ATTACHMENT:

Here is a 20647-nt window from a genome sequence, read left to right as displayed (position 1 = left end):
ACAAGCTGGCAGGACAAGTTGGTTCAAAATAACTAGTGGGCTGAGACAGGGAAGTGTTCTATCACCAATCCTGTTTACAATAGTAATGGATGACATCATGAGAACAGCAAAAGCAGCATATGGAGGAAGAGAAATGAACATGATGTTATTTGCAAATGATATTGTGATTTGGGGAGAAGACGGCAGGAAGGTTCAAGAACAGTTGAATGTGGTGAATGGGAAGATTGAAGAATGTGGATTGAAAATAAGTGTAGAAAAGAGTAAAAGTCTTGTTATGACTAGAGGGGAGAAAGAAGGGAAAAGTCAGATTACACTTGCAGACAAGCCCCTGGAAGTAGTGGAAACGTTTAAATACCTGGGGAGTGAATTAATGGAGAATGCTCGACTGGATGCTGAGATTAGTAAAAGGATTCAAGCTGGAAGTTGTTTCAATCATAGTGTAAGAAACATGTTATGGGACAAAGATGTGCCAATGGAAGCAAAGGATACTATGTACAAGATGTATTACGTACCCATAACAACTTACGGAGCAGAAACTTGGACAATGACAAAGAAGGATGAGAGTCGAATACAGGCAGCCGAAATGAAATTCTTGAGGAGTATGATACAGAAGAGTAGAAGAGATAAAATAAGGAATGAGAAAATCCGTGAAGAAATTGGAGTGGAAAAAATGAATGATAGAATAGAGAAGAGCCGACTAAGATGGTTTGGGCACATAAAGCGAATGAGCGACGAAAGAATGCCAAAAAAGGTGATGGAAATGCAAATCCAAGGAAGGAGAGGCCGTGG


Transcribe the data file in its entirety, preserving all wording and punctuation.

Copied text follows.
Here is a 20647-nt window from a genome sequence, read left to right as displayed (position 1 = left end):
ACAAGCTGGCAGGACAAGTTGGTTCAAAATAACTAGTGGGCTGAGACAGGGAAGTGTTCTATCACCAATCCTGTTTACAATAGTAATGGATGACATCATGAGAACAGCAAAAGCAGCATATGGAGGAAGAGAAATGAACATGATGTTATTTGCAAATGATATTGTGATTTGGGGAGAAGACGGCAGGAAGGTTCAAGAACAGTTGAATGTGGTGAATGGGAAGATTGAAGAATGTGGATTGAAAATAAGTGTAGAAAAGAGTAAAAGTCTTGTTATGACTAGAGGGGAGAAAGAAGGGAAAAGTCAGATTACACTTGCAGACAAGCCCCTGGAAGTAGTGGAAACGTTTAAATACCTGGGGAGTGAATTAATGGAGAATGCTCGACTGGATGCTGAGATTAGTAAAAGGATTCAAGCTGGAAGTTGTTTCAATCATAGTGTAAGAAACATGTTATGGGACAAAGATGTGCCAATGGAAGCAAAGGATACTATGTACAAGATGTATTACGTACCCATAACAACTTACGGAGCAGAAACTTGGACAATGACAAAGAAGGATGAGAGTCGAATACAGGCAGCCGAAATGAAATTCTTGAGGAGTATGATACAGAAGAGTAGAAGAGATAAAATAAGGAATGAGAAAATCCGTGAAGAAATTGGAGTGGAAAAAATGAATGATAGAATAGAGAAGAGCCGACTAAGATGGTTTGGGCACATAAAGCGAATGAGCGACGAAAGAATGCCAAAAAAGGTGATGGAAATGCAAATCCAAGGAAGGAGAGGCCGTGG